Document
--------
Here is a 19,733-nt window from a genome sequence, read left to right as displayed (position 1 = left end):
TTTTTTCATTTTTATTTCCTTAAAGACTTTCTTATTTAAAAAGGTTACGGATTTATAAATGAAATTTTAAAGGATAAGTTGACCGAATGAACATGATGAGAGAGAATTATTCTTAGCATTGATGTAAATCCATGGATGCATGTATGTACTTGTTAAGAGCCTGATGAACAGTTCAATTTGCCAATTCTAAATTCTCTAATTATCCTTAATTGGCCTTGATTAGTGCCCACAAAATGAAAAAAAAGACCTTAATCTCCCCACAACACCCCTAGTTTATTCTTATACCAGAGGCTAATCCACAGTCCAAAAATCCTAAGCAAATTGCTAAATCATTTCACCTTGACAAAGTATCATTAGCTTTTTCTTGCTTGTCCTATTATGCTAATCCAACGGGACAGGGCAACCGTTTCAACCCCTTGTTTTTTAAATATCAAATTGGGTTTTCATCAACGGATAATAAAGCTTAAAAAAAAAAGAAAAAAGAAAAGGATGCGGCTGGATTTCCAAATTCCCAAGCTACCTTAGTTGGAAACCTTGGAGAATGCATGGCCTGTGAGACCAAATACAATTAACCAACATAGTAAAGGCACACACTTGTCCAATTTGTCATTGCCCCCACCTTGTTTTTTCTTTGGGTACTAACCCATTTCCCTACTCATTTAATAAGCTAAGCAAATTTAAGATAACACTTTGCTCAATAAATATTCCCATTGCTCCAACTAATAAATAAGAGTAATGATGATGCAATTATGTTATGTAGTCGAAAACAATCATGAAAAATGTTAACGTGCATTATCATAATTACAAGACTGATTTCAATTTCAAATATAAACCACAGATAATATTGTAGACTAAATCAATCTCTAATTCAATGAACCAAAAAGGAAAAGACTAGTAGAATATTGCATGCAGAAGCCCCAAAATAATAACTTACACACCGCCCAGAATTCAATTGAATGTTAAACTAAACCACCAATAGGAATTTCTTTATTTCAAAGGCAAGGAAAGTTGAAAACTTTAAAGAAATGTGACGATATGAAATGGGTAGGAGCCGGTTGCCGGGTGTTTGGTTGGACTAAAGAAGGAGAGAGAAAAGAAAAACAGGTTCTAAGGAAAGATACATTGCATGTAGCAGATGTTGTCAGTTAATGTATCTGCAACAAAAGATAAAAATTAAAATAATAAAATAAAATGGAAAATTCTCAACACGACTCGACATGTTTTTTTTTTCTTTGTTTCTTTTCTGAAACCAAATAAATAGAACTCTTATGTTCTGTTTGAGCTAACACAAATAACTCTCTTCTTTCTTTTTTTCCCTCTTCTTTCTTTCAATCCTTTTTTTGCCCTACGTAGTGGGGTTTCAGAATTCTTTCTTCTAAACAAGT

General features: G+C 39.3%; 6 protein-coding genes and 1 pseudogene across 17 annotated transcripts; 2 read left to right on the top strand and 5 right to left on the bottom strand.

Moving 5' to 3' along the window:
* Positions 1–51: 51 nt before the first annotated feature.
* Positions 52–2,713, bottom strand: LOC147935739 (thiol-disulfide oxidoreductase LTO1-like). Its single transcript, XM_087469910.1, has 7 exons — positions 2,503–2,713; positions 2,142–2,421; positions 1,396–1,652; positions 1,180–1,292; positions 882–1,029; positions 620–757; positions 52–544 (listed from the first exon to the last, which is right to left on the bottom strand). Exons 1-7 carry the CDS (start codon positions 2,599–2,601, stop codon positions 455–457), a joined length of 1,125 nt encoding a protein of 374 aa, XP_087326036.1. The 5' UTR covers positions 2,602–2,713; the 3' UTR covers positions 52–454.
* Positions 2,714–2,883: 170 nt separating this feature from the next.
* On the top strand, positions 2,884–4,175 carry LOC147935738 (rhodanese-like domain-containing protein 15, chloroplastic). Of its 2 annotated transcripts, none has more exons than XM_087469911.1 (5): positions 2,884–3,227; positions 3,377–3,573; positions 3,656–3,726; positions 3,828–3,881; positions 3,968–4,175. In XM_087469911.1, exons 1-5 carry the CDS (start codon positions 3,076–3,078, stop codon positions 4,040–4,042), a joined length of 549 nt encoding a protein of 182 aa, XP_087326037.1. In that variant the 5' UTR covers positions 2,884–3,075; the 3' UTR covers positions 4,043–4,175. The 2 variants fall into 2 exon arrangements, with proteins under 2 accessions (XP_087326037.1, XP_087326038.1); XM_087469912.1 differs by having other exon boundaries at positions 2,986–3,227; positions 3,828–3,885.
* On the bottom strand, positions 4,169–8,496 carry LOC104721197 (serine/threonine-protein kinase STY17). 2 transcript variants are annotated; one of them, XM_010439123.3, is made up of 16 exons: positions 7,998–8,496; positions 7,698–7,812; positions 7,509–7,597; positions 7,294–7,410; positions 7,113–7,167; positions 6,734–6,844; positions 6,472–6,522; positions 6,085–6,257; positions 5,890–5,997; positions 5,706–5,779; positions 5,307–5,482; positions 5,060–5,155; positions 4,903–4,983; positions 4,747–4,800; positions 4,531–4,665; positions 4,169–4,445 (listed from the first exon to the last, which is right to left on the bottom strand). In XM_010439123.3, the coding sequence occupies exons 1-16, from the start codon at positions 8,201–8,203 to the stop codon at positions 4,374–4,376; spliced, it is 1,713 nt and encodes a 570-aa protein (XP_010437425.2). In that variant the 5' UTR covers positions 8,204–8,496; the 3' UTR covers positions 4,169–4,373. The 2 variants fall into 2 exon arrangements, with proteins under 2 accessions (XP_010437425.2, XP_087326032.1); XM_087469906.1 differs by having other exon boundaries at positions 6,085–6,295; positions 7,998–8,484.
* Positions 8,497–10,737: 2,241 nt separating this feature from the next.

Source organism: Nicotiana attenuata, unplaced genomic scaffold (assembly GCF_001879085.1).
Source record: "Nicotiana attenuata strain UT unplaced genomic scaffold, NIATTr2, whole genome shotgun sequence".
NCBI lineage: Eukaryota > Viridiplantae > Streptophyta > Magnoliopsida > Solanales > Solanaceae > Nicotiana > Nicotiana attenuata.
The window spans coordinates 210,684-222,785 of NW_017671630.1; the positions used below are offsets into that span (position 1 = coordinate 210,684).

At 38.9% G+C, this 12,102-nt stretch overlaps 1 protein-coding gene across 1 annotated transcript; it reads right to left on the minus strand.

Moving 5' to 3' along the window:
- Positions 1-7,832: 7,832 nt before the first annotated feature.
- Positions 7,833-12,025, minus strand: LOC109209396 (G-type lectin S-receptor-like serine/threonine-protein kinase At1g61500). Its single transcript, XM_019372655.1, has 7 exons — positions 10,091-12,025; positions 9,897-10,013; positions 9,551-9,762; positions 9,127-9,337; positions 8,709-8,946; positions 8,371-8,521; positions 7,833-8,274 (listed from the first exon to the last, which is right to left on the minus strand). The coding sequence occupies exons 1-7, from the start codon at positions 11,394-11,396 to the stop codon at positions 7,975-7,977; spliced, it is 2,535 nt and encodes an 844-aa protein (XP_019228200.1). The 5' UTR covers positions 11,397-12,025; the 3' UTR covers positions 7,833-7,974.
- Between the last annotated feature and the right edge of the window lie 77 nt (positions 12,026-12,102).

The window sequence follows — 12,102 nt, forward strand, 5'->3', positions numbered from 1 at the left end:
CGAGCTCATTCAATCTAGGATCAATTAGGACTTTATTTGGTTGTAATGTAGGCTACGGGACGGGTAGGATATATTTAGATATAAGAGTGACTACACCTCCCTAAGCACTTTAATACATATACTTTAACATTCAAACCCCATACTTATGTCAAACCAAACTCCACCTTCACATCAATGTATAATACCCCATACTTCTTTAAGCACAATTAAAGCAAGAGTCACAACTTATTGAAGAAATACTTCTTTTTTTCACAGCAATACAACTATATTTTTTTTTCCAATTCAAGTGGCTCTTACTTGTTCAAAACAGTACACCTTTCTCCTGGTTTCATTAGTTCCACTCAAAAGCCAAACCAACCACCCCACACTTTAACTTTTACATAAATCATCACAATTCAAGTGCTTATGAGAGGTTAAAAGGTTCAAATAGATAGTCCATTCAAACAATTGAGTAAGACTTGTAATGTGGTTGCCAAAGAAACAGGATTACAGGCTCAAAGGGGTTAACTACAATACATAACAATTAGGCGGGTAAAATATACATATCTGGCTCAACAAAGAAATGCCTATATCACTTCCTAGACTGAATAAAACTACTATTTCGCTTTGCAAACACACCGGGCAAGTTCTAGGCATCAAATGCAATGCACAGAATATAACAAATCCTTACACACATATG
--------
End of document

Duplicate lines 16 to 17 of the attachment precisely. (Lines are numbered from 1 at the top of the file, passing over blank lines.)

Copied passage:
Moving 5' to 3' along the window:
- Positions 1-7,832: 7,832 nt before the first annotated feature.